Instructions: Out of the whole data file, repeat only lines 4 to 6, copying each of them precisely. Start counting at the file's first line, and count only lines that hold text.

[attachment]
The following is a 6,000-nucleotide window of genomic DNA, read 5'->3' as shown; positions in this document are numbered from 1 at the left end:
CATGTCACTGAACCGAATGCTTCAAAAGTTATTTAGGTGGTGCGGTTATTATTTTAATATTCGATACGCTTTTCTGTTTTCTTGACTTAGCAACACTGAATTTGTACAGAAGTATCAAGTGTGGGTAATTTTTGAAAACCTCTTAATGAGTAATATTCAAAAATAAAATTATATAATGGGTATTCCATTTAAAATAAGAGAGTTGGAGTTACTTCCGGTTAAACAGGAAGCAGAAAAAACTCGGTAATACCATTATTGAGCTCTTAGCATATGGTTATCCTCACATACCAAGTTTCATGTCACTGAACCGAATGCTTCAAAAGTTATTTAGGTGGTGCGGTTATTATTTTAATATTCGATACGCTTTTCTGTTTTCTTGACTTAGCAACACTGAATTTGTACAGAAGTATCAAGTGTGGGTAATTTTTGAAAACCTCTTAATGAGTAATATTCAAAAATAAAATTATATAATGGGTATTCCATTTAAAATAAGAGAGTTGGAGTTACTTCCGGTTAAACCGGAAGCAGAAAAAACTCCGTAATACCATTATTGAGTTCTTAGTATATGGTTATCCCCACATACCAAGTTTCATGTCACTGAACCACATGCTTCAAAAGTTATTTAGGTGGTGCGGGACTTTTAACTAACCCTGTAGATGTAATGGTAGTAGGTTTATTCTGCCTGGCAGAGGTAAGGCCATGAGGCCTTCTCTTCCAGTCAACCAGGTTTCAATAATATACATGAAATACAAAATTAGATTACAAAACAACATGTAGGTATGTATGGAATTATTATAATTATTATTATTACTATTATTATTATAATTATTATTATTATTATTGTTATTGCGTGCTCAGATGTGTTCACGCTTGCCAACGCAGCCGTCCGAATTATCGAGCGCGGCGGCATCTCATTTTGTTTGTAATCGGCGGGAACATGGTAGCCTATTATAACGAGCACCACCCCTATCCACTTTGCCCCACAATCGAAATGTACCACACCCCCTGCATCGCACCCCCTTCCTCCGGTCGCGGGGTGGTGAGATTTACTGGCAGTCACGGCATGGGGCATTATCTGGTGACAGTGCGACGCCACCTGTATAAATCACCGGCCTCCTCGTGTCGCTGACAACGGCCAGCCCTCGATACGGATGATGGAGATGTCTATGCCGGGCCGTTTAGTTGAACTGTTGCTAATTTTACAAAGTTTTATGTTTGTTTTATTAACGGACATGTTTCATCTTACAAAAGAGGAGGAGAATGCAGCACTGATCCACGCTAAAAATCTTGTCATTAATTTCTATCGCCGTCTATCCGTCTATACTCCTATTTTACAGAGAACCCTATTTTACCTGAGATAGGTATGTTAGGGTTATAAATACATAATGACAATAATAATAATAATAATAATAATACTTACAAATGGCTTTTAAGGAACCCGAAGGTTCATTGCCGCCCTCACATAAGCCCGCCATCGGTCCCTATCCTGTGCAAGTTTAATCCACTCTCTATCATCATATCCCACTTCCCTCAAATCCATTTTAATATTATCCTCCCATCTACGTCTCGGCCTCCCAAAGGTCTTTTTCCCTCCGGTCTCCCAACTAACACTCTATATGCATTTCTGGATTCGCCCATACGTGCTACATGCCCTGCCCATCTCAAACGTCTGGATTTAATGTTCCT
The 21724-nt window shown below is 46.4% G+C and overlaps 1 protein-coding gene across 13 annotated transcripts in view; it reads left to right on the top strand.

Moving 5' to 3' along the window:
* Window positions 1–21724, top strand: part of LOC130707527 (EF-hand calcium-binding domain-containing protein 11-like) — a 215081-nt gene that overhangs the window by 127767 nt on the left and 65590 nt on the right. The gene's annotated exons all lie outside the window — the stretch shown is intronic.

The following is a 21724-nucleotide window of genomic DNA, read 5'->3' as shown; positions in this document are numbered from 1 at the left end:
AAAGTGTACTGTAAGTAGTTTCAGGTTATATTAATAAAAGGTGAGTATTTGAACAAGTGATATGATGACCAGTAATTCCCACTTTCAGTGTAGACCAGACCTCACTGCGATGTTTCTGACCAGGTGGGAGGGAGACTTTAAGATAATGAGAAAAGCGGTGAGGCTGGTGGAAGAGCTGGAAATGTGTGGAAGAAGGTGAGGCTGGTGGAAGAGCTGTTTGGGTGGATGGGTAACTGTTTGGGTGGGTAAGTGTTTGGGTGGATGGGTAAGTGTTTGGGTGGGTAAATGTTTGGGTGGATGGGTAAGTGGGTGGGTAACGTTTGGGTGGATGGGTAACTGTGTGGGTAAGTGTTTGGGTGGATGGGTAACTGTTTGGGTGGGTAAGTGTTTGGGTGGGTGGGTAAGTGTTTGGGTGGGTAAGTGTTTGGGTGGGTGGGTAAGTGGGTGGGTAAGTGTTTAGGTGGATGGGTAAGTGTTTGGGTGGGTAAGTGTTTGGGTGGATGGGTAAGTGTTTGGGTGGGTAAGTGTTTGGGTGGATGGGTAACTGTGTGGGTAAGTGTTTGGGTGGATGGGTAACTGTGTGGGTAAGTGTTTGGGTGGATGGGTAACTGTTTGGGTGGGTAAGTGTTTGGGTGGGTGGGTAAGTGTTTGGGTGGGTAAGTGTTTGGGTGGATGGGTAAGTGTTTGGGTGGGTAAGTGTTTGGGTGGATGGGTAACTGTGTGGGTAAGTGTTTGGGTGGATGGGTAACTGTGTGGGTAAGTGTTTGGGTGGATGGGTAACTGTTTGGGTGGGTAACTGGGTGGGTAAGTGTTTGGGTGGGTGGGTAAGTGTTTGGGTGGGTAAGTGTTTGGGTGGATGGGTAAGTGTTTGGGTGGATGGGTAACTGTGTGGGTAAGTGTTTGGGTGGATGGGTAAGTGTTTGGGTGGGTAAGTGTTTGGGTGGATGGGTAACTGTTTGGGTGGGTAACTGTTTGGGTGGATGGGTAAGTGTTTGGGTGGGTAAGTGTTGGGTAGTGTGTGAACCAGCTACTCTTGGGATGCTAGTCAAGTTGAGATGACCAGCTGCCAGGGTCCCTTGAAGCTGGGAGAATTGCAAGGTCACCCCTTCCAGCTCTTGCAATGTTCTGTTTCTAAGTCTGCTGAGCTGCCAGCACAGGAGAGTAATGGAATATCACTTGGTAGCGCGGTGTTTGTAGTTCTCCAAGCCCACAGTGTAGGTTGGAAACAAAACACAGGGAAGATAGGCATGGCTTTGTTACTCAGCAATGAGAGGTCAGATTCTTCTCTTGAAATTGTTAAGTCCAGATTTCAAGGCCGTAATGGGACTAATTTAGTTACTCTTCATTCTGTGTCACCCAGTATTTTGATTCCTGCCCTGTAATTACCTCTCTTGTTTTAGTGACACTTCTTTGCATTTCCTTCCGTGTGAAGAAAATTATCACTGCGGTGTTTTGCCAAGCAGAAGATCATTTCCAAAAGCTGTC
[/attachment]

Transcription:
Moving 5' to 3' along the window:
* Window positions 1–21724, top strand: part of LOC130707527 (EF-hand calcium-binding domain-containing protein 11-like) — a 215081-nt gene that overhangs the window by 127767 nt on the left and 65590 nt on the right. The gene's annotated exons all lie outside the window — the stretch shown is intronic.

The following is a 21724-nucleotide window of genomic DNA, read 5'->3' as shown; positions in this document are numbered from 1 at the left end: